While these generous individuals were vigorously marching through Boston and its neighboring suburbs to fight hunger, their tax dollars were fiercely battling hunger through several state-funded food assistance programs. Responding to Project Bread's "Massachusetts Child Hunger Initiative" (MCHI), the state has greatly expanded its already extensive hunger prevention initiatives in the last few years. Recognizing that a nourished child is a productive child, we stood strong behind measures like the Women, Infants, and Children (WIC) nutrition program, school lunch service, and Emergency Food Assistance Program.

"Walking for change" is not just limited to federal and state issues. In my district, there are several charitable events that play an important role in strengthening local programs and services.

In Winchester, the Winchester Hospital's just held the 8th annual "Big Steps for Little People." This fantastic event, which always brings out scores of compassionate residents around the town, has been crucial in expanding and updating pediatric services administered by the hospital. Stoneham is host to the annual "Memorial Road Race," which is dedicated to Safety Officer Al Duff, Jr., who was also member of the Town Day Committee. The proceeds from the race, which is held every Town Day, go towards the local Drug Abuse Resistance Education program (D.A.R.E.) run by Officer Tom Cullen.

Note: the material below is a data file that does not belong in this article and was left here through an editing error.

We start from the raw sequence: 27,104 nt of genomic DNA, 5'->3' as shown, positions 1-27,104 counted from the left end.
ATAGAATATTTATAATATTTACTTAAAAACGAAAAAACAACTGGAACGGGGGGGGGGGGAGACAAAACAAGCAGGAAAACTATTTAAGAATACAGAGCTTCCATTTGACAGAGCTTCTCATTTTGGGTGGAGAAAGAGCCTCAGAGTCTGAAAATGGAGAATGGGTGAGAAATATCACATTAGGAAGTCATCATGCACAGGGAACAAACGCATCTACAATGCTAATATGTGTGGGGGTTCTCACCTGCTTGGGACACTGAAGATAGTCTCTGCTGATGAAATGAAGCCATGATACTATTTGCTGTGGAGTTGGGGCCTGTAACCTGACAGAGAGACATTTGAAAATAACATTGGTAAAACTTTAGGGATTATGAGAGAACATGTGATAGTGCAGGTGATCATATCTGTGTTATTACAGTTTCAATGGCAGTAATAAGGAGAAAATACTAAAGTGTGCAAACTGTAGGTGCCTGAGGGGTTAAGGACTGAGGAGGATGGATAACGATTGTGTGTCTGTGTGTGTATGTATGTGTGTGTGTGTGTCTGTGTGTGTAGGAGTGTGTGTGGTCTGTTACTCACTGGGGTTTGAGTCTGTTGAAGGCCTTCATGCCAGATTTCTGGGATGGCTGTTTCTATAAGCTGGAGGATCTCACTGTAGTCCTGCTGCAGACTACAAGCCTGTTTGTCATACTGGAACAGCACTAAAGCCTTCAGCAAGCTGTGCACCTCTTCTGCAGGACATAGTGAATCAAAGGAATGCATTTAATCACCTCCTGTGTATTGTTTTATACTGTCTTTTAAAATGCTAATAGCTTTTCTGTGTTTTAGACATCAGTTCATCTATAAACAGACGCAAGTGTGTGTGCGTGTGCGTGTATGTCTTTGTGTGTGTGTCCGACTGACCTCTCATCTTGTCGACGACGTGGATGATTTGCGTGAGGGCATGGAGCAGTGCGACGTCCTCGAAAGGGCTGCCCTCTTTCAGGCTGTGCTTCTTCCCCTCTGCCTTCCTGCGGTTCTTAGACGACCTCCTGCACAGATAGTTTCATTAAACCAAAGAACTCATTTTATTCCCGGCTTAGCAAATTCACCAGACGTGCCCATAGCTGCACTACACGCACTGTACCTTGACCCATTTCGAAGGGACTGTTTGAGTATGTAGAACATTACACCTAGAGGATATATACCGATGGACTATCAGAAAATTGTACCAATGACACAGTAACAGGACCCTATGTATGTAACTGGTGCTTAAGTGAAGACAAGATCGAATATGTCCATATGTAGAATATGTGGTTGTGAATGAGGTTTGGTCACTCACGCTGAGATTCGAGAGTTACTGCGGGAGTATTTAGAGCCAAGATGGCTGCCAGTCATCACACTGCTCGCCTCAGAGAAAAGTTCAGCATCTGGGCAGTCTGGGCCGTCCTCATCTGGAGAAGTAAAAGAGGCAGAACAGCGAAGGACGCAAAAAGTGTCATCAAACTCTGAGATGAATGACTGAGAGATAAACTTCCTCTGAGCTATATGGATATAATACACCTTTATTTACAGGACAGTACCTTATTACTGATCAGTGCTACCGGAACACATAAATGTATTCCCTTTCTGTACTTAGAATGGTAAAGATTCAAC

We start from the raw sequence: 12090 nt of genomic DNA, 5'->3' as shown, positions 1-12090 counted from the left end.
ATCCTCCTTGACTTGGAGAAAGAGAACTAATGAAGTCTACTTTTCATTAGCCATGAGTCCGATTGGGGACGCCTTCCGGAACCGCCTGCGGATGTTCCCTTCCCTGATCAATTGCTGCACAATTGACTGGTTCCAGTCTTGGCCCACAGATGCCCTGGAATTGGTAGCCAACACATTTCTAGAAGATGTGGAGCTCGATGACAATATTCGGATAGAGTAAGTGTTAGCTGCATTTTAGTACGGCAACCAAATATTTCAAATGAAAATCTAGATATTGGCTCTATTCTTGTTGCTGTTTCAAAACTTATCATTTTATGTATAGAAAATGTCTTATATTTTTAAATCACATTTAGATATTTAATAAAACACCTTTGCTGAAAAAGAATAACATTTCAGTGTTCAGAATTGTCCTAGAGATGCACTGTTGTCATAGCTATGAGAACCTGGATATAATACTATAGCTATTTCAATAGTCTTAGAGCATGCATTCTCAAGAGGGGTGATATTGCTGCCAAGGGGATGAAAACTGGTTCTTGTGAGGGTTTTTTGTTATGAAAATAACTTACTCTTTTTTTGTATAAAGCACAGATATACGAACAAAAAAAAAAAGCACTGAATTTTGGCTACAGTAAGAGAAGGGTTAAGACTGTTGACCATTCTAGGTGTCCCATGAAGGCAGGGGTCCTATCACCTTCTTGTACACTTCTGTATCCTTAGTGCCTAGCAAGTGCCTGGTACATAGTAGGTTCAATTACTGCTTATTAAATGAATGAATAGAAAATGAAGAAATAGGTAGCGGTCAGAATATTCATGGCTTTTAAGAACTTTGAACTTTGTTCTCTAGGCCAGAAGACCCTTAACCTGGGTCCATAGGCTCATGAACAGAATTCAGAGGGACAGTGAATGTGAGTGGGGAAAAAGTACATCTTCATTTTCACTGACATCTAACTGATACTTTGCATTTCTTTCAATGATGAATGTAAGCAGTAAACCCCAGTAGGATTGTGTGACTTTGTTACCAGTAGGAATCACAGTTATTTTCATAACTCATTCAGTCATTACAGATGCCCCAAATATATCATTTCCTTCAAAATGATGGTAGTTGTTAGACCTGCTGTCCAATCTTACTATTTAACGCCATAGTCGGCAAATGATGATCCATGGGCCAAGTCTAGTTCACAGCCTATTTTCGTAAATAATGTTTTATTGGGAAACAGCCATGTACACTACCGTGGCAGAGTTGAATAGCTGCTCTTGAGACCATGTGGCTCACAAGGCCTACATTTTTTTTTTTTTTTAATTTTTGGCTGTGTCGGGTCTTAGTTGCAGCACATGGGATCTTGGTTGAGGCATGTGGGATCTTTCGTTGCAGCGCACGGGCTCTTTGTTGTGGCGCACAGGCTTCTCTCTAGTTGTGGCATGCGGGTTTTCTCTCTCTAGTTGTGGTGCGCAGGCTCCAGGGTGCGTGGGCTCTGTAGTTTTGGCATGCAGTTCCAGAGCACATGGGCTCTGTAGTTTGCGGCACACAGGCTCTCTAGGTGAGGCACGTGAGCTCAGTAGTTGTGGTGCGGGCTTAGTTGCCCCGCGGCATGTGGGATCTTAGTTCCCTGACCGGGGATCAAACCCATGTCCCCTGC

A great tradition in Reading is the "Rotary Road Race," which raises money for the Reading Scholarship Foundation, an organization that assists local students going off to college. Also taking place in Reading is the annual "Lion's Road Race," which brings in funding for much needed eye research. When the Founding Fathers first established our government, I am certain that they never envisioned walking as a form of political participation. Back then, walking was a prime method of transportation- and for some, the only. Today, Americans are walking to raise money and make others aware of the many great causes that are out there in the world.

These activities are important expansions upon our democracy because they allow people to stand, be counted, and physically participate towards their well-being and that of their community. In addition, by gathering in large numbers and taking their issues "to the streets," people are giving causes names and faces. After seeing concerned citizens marching together, intangible concepts such as hunger and violence become less impersonal, and therefore more "human" to all of us.

The results of such advocacy speak for themselves. Not only does "political walking" improve the mind and body, it also brings about positive change in the community. With the continued help and support of those caring citizens who get out there and march for a cause, all of us are better enabled to "go the extra mile" for those in need.